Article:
Institute's president says she "inadvertently blurred the lines"
Washington-- In the aftermath of the IRS complaint filed by the Human Rights Campaign and Courage Campaign charging the sister organization of the National Organization for Marriage (NOM) with engaging in illegal political campaign activities, the president of that organization responded to the charges at a Michigan conference last night, saying she may have "inadvertently blurred the lines" in her political campaign activities." The Kalamazoo Gazette reported the comments made by Jennifer Roback Morse, president of the Ruth Institute, at a Michigan conference.
"Morse's reaction to the IRS complaint last night was basically 'I didn't mean to,' said Kevin Nix, NOM Project Director for the Human Rights Campaign. "In a nation of laws, that defense doesn't fly. As the President of a nonprofit aligned so closely with the highly-visible, $12 million National Organization for Marriage, Ruth and NOM should have known better. Campaign finance laws exist for reason. And apply even to fringe groups."
The IRS complaint filed last week argues the Ruth Institute "has repeatedly and flagrantly violated the political campaign activity prohibition of section 501(c) (3) by intervening and participating in multiple candidate campaigns. In the past year Ruth Institute resources have illegally been used to advocate for a U.S. Senate candidate as well as local and statewide judicial candidates." HRC and the Courage Campaign cite the repeated involvement of the Ruth Institute in Carly Fiorina's Senate race and in judicial elections in California and Iowa as clear violations of federal law.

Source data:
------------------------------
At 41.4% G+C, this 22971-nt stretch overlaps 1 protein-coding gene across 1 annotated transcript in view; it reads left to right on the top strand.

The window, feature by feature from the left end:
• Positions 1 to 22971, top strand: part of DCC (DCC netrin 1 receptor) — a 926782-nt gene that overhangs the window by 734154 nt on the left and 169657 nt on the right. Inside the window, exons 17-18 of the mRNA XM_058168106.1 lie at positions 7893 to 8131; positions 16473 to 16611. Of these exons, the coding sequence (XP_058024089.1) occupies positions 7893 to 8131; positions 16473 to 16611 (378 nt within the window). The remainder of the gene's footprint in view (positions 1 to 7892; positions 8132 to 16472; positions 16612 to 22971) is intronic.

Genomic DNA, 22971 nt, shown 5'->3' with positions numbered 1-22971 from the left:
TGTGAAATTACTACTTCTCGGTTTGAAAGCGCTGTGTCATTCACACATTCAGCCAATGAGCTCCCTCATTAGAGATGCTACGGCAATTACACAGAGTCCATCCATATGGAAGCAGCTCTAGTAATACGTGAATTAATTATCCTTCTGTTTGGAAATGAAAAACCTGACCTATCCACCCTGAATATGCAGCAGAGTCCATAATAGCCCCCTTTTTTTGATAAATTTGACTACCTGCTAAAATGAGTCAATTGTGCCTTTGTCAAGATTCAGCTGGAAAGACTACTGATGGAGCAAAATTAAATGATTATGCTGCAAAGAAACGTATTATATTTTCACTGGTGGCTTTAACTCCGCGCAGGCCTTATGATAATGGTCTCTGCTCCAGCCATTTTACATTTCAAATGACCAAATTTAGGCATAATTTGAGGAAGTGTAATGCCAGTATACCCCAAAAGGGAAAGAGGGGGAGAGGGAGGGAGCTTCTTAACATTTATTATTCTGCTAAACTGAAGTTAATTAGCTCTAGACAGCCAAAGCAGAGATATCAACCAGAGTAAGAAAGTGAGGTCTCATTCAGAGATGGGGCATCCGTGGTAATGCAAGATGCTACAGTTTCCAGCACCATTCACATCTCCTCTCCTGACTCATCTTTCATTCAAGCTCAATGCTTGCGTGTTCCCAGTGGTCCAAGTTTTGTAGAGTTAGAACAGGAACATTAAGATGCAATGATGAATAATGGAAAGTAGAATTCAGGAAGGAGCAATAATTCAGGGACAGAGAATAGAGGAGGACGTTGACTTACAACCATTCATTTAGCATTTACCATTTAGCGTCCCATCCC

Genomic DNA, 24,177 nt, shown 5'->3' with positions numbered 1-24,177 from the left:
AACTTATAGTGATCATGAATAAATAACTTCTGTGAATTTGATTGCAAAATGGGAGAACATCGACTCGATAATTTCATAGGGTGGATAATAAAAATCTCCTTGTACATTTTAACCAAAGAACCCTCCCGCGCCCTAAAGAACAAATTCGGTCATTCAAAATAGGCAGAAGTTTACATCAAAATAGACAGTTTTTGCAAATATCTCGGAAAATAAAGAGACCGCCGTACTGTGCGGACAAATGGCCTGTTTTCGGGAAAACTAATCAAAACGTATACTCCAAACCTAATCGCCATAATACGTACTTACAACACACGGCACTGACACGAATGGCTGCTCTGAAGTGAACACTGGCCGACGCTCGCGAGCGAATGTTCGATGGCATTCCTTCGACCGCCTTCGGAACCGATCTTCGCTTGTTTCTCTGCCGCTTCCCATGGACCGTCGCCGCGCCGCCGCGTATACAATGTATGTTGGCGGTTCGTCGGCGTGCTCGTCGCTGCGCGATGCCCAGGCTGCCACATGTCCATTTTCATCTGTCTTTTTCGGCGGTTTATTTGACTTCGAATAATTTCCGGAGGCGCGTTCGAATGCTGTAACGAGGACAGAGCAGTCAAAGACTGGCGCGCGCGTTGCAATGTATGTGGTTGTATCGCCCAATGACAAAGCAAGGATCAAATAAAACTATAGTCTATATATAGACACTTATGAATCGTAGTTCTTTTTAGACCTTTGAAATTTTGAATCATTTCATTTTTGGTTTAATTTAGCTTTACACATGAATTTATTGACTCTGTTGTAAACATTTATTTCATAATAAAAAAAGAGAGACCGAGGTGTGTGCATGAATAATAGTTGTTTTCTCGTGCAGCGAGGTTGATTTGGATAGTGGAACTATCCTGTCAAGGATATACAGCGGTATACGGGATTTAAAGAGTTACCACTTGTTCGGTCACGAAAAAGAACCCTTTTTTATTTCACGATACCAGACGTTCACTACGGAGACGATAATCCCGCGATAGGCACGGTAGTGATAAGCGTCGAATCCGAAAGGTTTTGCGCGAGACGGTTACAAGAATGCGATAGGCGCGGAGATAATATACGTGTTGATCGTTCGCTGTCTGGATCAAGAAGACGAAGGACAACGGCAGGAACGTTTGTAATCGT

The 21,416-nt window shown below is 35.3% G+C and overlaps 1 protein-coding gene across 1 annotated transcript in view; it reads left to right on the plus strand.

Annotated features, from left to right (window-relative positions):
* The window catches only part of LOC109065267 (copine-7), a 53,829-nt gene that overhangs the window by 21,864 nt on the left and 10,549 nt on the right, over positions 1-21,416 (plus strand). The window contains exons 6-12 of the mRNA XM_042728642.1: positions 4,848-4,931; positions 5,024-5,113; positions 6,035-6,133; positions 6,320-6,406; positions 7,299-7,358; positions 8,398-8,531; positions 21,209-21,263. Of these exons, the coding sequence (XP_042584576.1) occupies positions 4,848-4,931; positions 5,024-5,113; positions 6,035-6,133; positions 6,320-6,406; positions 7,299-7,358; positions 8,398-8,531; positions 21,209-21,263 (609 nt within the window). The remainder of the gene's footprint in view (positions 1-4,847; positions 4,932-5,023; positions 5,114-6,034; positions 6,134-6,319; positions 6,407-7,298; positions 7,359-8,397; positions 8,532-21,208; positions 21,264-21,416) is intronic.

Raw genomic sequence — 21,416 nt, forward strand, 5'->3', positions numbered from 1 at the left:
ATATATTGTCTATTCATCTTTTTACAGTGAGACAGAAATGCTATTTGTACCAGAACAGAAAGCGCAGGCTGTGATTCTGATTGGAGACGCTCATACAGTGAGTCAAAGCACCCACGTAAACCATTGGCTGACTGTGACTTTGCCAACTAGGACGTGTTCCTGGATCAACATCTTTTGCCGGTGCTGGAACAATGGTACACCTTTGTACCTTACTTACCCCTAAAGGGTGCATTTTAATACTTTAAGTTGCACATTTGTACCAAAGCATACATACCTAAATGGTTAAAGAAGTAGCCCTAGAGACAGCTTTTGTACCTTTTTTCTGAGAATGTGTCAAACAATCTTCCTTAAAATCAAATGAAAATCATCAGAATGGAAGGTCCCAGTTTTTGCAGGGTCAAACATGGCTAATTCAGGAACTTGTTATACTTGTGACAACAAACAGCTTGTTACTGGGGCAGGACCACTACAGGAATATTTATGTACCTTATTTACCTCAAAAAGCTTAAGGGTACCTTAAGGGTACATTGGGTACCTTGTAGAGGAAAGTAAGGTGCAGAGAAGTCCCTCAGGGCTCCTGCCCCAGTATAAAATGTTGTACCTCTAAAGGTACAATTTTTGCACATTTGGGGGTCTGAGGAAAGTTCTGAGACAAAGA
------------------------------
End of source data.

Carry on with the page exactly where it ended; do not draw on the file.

The Kalamazoo Gazette reported that "Morse did not mention this complaint to the IRS in her Kalamazoo speech, but in an interview afterward she said she may have 'inadvertently blurred the lines' in her political activities. She added, however, that she never intended to violate her group's nonprofit status and that she spoke at an Oct. 4 rally for Fiorina as a private citizen."This video and this NOM-issued press release make clear Morse did not speak as a private citizen.
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